2019-2020 National Youth Activities Ambassador
Whitney Houston sang, “I believe the children are our future. Teach them well and let them lead the way…” While these words may seem cliché to some, the fact is, they are also true, which is why the Youth Activities Program is so important.
Today’s kids won’t ever meet a Titanic survivor, sign the Declaration of Independence, march with Dr. King, demand votes for women, or hold their breath as Neil Armstrong takes his first step on the moon, but through books they can become immersed in the past, imagining themselves in place of those who lived decades or even centuries ago, which helps them to better understand the present and be prepared for the future. When children are exposed to these different time periods and walks of life via immersive fiction, they gain perspective, form invaluable connections, and feel invested. Whether they’re learning about the construction of the Brooklyn Bridge or the Industrial Revolution, World War Two or 9/11, they are growing in their knowledge of what America is, how America works, who helped build America, and who serves America today.
This year, our new Youth Activities initiative, Patriotism through Literacy, seeks to help them with that! Our goal is getting historical fiction and creative non-fiction into the hands of students from pre-school through high school, which promotes both patriotism and literacy in addition to encouraging empathy and broadening perspectives.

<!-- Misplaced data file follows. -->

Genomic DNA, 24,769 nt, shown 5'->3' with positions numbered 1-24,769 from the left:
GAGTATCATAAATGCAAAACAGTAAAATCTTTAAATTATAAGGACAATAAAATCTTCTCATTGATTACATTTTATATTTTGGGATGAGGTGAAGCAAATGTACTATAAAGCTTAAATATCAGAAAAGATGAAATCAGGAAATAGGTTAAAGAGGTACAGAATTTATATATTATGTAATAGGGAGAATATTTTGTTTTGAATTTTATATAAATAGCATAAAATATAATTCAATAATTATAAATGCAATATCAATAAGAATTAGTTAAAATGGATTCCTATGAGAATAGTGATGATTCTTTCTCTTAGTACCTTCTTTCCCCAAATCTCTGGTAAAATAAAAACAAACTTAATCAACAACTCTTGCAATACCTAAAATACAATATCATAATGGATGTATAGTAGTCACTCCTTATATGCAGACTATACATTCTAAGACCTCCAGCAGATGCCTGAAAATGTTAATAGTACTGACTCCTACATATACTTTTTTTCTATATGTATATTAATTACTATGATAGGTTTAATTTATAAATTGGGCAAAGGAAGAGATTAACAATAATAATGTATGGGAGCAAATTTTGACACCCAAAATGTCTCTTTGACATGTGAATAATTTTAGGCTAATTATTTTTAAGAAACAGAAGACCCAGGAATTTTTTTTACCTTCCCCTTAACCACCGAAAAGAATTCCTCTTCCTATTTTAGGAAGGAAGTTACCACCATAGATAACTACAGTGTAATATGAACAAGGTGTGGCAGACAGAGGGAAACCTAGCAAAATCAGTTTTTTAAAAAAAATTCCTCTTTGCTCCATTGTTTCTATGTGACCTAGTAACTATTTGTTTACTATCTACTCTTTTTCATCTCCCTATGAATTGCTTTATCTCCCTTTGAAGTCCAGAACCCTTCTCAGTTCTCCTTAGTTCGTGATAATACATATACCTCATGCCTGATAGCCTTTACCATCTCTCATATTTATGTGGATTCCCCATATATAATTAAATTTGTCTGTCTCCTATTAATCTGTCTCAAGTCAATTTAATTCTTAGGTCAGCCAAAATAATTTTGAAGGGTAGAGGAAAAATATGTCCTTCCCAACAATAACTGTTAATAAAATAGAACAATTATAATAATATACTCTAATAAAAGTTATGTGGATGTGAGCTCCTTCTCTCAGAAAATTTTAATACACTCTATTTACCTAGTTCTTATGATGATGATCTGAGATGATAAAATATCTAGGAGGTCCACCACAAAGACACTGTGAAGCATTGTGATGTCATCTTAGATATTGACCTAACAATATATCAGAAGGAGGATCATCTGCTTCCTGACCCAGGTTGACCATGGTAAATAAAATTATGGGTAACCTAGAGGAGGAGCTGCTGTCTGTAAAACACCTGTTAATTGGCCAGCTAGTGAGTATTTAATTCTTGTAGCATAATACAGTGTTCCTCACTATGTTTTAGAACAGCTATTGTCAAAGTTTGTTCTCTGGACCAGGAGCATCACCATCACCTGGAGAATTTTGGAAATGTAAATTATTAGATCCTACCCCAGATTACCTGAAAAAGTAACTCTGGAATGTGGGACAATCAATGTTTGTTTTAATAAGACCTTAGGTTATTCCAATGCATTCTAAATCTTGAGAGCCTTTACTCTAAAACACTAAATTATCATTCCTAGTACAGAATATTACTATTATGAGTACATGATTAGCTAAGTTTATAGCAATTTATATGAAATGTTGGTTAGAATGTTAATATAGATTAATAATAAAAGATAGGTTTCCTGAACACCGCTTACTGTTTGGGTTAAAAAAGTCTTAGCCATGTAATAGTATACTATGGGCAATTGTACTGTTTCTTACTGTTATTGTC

How can this be achieved?
- Donate books to local schools, shelters, libraries, or youth groups
- Start a book club (members can participate with their children/grandchildren)
- Host a read-a-thon and award modest prizes
- Volunteer in the children’s room at your local library
- Invite an author to speak at your Post Home
- Encourage kids to write their own creative nonfiction and historical fiction
- Have students interview veterans at your local VA for inspiration and to share stories
In the children’s literature community, there is often talk of mirrors and windows. In books labeled ‘mirrors,’ kid readers get to see themselves reflected in the main characters. In ‘windows,’ they see into the lives of characters they’d otherwise never know. That is why the books on the Suggested Book List not only showcase periods in history from the Revolutionary War through post-9/11, they reflect a variety of character viewpoints: girls, boys, children, teens, and adults, of all different backgrounds, cultures, races, religions, and abilities/disabilities…plus a fuzzy red Muppet named Elmo. So many of these stories, including those about real historical figures, have gone untold for too long; it’s time we bring them to the forefront. These include those of Navajo Code Talkers, female fighter pilots from WWII, those who signed the Declaration of Independence, and the women who made it possible for man to land the moon. The kids who read their stories can feel pride in what those Americans accomplished before and feel encouraged to go on to do great things themselves.
As a former professor of mine put it, “You never forget a book you cried or laughed with.” Every book is an experience and every experience is a gift.
So let’s give America’s youth the gift of an experience.
Other ways to get involved in Youth Activities:
- Hand out R.A.P. coins
- Invite students to participate in Illustrating America
- Volunteer with local Scouts or youth sports teams
- Bring kid carolers with you to the VA at Christmastime
- Host family-friendly movie nights at your Post Home
- Get creative! And make sure to tell us about it!
Whatever you do, make sure you snap a few pictures and post them to Instagram with the hashtag #vfwauxyouth or tag us @vfwauxyouth (make sure you have permission before posting any images with children’s faces). Can’t wait to see your posts!